Wet and windy conditions didn't have Wall wailing
THE only way is up for Lindsey Wall.
The 24-year-old is climbing the ladder in the world of long-distance triathlon.
The elite Yamba triathlete produced his best result on Saturday - third in the Forster Challenge Half Ironman.
The Daily Examiner caught up with Wall after a recovery bike session in Yamba this week.
"Today was just an easy, recovery ride," Wall said.
"A normal day consists of four to six hours, starting with a morning swim, three to four hours on the bike mid-day and either a track session or tempo run in the afternoon."
Wall tackled wet and windy conditions in the Great Lakes district to record his fastest time in a half-ironman - three hours, 53 minutes and nine seconds.
Raised in Yamba, he only recently returned from Canberra where he studied primary school teaching.
He said the harsh environment of the nation's capital stood him in good stead on the weekend.
"I used to train in freezing cold weather in Canberra, so I actually prefer colder weather when I'm racing,'' he said.
"But it's good to be in Yamba getting used to hot, humid conditions. Most of my races are in hotter conditions."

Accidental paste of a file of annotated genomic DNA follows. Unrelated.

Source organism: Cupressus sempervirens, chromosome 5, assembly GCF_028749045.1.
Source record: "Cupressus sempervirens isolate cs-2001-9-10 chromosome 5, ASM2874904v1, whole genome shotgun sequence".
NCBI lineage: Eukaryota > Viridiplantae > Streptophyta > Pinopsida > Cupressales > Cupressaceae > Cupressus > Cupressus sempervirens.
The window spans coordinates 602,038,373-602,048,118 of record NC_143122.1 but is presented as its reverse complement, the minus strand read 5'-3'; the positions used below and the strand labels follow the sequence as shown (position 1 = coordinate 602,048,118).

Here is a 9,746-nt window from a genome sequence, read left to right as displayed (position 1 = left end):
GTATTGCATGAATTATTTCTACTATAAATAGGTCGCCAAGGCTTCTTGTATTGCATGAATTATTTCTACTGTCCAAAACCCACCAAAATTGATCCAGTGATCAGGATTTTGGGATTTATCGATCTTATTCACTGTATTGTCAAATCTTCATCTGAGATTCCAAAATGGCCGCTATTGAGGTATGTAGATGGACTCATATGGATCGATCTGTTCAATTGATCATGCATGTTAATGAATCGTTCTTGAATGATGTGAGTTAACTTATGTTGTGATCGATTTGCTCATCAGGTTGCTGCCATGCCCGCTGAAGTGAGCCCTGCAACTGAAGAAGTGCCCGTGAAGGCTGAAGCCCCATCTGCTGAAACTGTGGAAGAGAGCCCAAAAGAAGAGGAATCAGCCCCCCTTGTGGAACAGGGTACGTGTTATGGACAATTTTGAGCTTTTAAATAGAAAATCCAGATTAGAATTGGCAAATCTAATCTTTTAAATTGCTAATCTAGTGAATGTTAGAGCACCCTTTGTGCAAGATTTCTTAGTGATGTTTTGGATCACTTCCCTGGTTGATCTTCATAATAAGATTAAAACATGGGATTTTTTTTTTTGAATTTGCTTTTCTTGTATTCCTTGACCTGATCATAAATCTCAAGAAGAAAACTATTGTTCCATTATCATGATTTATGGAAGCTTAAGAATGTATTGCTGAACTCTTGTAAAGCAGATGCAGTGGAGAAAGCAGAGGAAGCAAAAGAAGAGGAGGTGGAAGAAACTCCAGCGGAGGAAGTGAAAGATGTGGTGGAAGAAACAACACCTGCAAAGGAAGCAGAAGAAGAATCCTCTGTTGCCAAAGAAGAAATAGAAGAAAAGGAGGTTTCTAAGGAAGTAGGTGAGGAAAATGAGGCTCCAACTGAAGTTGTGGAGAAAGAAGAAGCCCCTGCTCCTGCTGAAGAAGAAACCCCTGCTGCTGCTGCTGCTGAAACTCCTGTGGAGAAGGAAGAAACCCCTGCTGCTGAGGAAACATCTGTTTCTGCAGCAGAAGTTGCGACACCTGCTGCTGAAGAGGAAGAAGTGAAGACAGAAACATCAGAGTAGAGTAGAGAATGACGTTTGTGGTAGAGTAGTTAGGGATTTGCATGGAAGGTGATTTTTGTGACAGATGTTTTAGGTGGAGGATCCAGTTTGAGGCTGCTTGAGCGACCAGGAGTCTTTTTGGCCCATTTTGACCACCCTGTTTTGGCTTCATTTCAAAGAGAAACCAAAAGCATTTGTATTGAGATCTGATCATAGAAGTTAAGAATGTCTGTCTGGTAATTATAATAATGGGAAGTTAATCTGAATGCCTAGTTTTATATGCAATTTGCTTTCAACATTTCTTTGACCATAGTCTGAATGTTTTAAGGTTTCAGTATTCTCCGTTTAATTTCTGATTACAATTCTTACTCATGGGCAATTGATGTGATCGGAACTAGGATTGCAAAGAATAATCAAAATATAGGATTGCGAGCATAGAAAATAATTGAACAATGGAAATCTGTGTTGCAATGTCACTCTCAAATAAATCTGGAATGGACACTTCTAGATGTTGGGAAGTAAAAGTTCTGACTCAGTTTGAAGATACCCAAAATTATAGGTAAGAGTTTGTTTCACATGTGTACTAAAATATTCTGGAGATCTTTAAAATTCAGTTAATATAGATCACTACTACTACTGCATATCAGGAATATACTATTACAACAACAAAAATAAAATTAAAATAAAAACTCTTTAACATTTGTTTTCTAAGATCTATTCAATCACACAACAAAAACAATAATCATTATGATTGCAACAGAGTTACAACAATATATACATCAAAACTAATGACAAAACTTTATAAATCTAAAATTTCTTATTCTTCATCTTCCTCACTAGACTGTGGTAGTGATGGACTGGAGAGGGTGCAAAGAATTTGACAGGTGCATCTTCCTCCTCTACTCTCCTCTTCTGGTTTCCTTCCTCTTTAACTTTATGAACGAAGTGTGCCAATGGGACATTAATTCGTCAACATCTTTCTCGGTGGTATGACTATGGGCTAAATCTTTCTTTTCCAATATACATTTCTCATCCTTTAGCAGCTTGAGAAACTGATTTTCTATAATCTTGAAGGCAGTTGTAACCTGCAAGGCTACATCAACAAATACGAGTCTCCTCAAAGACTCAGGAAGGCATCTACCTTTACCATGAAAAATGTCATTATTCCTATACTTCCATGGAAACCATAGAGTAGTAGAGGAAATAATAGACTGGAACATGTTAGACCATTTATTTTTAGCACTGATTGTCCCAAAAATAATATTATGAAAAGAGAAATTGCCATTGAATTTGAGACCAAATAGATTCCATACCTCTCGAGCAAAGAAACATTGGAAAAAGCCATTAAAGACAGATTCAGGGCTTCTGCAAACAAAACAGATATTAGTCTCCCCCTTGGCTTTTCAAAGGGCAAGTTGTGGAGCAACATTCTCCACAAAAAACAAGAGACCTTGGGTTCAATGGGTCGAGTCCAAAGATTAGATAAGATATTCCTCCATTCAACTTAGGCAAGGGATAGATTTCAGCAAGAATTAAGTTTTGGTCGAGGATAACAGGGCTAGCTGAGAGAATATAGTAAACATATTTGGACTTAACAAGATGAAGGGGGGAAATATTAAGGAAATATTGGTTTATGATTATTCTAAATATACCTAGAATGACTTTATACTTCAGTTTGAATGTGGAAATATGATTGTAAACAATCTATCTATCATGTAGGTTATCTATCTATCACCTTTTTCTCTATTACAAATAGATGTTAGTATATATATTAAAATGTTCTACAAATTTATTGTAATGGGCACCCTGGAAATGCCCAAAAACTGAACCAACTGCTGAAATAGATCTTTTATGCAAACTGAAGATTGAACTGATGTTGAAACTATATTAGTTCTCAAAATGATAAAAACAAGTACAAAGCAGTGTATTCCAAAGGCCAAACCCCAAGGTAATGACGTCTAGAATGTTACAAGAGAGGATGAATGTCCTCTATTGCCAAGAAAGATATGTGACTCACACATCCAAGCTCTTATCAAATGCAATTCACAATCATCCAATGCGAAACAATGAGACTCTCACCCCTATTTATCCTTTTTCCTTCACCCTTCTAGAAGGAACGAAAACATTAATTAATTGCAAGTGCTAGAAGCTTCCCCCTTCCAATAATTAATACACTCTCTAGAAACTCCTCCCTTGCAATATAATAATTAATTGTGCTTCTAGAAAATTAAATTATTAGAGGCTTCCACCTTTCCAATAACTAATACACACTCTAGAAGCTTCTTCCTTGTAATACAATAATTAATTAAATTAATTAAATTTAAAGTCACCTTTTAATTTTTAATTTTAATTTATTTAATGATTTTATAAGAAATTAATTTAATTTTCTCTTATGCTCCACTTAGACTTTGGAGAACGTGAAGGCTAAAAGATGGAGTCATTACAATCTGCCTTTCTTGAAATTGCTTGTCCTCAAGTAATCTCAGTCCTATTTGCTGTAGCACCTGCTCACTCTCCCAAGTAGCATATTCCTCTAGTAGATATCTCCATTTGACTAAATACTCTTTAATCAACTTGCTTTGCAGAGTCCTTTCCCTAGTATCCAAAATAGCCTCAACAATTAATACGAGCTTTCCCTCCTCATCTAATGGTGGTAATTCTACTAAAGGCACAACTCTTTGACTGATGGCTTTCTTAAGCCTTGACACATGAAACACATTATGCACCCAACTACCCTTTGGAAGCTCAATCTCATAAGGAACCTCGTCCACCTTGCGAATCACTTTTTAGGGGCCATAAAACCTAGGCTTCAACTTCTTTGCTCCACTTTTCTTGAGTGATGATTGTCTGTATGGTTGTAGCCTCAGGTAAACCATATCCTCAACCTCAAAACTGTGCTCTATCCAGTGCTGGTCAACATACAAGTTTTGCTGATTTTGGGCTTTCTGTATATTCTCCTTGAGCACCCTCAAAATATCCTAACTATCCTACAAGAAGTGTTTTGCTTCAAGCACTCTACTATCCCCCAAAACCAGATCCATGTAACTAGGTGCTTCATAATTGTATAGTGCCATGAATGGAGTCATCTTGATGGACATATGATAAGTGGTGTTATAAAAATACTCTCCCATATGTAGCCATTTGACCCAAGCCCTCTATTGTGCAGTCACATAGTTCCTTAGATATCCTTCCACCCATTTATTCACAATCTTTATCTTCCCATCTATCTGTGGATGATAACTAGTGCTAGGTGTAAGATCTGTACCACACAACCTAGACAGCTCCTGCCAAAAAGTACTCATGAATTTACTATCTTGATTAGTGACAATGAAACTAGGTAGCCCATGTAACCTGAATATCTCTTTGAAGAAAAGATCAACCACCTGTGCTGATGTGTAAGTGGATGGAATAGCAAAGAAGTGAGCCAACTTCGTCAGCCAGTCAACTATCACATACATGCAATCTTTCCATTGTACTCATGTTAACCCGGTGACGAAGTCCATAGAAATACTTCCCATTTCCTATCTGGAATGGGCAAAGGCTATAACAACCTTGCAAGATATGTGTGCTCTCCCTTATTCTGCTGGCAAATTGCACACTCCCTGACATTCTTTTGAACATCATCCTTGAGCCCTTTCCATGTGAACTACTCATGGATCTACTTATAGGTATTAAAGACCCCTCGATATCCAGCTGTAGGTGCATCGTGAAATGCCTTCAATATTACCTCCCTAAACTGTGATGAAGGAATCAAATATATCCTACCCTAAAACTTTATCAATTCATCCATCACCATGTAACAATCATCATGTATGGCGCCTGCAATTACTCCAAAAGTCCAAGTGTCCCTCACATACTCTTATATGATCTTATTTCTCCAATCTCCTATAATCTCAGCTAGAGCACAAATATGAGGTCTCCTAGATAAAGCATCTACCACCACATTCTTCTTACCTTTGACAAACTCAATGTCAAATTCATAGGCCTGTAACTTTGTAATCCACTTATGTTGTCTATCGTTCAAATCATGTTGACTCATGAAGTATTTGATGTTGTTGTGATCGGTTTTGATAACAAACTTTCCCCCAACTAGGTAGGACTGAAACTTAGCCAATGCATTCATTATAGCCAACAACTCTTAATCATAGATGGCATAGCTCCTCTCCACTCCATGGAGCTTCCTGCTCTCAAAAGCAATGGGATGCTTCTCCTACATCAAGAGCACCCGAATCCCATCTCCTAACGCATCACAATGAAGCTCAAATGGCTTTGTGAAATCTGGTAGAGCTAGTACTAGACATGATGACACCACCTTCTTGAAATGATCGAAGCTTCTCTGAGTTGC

Wall and his partner Jess agreed they missed Yamba and Wall has since found a work-life balance, relief teaching at various schools in the area.
"I have such fond memories of Yamba as a kid," Wall said. "I've been missing the beach for so many years. The lifestyle suits me better here and the surf club has always been a big thing for me."
Wall will, however, return to the ACT in a couple of weeks for the Canberra 70.3 Half-Ironman.
Then he plans to train hard over Christmas in readiness for racing picking up again in February.
There's an extra spring in his step at present, encouraged by his recent results, including 10th at the Port Macquarie Half-Ironman.
"Forster was one of those races when I was ahead of guys who are usually ahead of me," he said. "It's really confidence-boosting. Long distance triathlon guys are peaking quite late - definitely into their 30s - so I'm quite early in my career and still improving."
Used to morning starts, Wall had to adjust his nutritional program for an afternoon start and was in the lead bunch which emerged from the 1.9km swim.
A few frontrunners were reeled in on the bike and by the time Wall hit the ground running, only Tim Reed was further down the road.
"I got off the bike feeling quite good, especially as the run is my strength," the reigning Jacaranda Fun Run 10km champion said.
"I was second at one stage. David Mainwaring did run me down, but even at the finish I was feeling quite good. Anything under four hours is competitive at elite level."